Upon a reform of the by-laws, other Pan American associations and other healthcare disciplines became members; these usually served the ICUs.

This last Society was incorporated in 1994, with the consequent demise of the old Colombian Society of Intensive Care. The new Society was then chaired by Dr. Juan Manuel González and then by Dr. Edgar Celis, from the Fundación Santa Fe de Bogotá.

We worked together with Dr. Edgar Celis (President of the Society) to establish the graduate intensive care program, with the participation of the Colombian School of Medicine of El Bosque University. The graduate program was a diversified 4 year training for general practitioners or a 2 year program for specialists in some specific areas such as internists, anesthesiologists, cardiologists, and general surgeons which then became emergency physicians.

I served as peer academician appointed by the Colombian Institute for the Development of Higher Education (ICFES) and the Ministry of Education, to evaluate and approve the program and I suggested that the program director should also be a specialized emergency physician. It must be said that the maker of this emergency medicine program was Dr. Doctor Luis Eduardo Vargas, the Director of the emergency Department at Shaio Clinic.

This project entailed the eventual certification of a number of intensivists with a minimum number of year working in intensive care and ICU education, as well any additional university requirements.

The Sabana University (Chía-Colombia) completed the intensivist validation process for approximately 50 physicians awarding them the academic degree as intensive medicine specialists. The curriculum designed then included basic internships through internal medicine, sepsis, burned patients, trauma, ObGy and pediatric intensive care. Evidently this will not be a one-hospital program but several institutions would participate for the students to rotate in Bogotá and other cities. Finally, the required conditions failed to be met and the El Bosque University withdrew its endorsement, which was then replaced by the Sabana University.

This graduate program is also intended to bring together the efforts of a Critical Care Society and one University to jointly develop the postgraduate program, since only universities are called to issue specialization diplomas.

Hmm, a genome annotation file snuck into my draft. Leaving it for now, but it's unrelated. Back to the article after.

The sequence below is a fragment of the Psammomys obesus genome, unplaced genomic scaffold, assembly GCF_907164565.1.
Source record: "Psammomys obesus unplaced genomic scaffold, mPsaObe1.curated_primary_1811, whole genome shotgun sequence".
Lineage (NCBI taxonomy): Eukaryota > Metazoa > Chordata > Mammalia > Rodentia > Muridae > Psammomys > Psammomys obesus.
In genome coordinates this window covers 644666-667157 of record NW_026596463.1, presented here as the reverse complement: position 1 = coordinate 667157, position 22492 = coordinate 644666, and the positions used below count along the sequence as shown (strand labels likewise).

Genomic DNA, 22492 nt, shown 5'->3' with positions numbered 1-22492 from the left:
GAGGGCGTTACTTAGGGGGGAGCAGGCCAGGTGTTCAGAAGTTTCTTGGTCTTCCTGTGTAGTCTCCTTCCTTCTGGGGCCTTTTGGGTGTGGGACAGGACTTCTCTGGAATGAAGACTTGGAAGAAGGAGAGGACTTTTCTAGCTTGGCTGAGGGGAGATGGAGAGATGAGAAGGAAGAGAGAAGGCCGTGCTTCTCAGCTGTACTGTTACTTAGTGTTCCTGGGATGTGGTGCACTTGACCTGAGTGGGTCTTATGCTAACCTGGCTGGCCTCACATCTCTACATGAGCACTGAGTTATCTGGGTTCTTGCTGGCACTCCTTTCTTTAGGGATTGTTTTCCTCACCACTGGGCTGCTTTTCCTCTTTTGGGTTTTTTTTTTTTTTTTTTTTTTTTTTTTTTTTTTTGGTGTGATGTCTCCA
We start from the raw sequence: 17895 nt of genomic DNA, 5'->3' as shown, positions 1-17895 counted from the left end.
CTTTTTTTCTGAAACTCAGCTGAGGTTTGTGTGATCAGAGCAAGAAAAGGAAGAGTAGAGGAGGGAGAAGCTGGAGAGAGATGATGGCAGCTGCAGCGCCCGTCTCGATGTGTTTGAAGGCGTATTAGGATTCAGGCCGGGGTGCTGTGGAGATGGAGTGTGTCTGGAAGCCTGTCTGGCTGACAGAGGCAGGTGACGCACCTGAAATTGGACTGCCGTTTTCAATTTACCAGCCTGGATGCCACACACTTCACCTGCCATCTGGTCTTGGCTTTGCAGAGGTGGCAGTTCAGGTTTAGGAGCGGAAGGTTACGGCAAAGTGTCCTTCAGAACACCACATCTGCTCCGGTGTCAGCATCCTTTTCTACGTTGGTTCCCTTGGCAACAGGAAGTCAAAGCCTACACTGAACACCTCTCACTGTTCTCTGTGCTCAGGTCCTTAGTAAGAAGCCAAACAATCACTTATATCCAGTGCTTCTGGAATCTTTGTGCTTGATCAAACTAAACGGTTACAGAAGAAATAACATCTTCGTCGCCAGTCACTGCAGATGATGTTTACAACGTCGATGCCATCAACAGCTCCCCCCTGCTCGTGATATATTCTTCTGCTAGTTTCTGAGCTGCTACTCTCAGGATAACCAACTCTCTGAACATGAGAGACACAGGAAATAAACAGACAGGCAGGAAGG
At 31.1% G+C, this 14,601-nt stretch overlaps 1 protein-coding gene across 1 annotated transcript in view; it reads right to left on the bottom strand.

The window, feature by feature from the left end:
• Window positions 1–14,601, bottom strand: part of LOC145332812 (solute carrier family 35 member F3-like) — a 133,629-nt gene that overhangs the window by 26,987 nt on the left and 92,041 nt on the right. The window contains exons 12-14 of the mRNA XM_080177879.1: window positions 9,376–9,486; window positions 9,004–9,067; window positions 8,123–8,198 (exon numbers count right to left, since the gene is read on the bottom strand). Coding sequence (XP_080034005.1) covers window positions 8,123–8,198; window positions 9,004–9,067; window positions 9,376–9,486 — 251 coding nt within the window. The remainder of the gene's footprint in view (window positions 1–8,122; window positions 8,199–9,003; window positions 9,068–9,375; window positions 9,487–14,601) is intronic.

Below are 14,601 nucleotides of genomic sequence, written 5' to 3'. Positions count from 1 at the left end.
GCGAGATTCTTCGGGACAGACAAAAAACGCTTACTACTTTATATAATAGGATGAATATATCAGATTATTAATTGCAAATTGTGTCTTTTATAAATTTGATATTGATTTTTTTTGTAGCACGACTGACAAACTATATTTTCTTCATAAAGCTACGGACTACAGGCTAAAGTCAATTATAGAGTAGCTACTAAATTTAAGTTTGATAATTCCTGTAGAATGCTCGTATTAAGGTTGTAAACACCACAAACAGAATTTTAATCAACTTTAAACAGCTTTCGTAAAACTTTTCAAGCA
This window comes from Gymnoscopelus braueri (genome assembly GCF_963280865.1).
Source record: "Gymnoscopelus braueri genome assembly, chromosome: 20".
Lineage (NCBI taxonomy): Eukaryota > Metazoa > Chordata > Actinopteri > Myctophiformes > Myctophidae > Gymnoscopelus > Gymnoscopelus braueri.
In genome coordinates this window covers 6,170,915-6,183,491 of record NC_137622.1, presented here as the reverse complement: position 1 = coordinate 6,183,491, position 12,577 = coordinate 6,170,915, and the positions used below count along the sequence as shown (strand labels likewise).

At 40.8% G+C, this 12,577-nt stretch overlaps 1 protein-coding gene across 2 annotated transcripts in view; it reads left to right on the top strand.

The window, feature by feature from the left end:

Recently the practice of intensive care has moved to medical teams where six or eight intensive care specialists accept under contract to run the intensive care units at certain clinics or hospitals, with or without providing medical equipment and give comprehensive intensive care at these institutions.

Colombian Academy of Critical Care

In 2009 – for reasons yet unknown – a group of the old founding members of the intensive care practice were left outside of the society; so, together with Dr. Alonso Gómez we founded the Colombian Academy of Critical Care, a decision frowned upon by the current critical care society.

This society has organized two national and international congresses and in October 12 through 15, 2014, the First International Congress of Sepsis was held, on the International Sepsis Day.

The “Bogotá Sepsis Consensus” was also organized, with the participation of 25 worldwide experts, under the leadership of the current board of directors that I am honored to chair as the first founding president.

The current Academy is a member of the World Society of Critical Care whose then president, Dr. Jean Louis Vincent was a Guest of the First Congress on Sepsis in Bogotá (September 2014). Approximately 1000 doctors and 150 critical care nurses attended the meeting.

This is how the Colombian Academy of Critical Care is currently operating. Unfortunately, the two associations are working completely alienated and it has not been possible to bring them together, particularly for research purposes. We hope however that this situation will change in the near future.

Please forgive me if I failed to mention other people that contributed to the establishment and continuation of intensive care in Colombia. There are probably other clinics or hospitals that started their own ICUs and have not been mentioned in this editorial.

Financing

The authors did not receive sponsorship to carry out this article.

Conflicts of interest

The author has no conflicts of interest to declare.

Reference
[1]
L. Rodríguez, H. Matiz, A. Ramírez.
[Treatment of myocardial infarct in the intensive care unit Hospital San Juan de Dios, Bogotá. Results of the 1st year].
Bol Oficina Sanit Panam, 70 (1971), pp. 239-249

Please cite this article as: Matiz Camacho H. Historia del Cuidado Intensivo en Colombia. Rev Colomb Anestesiol. 2016;44:190–192.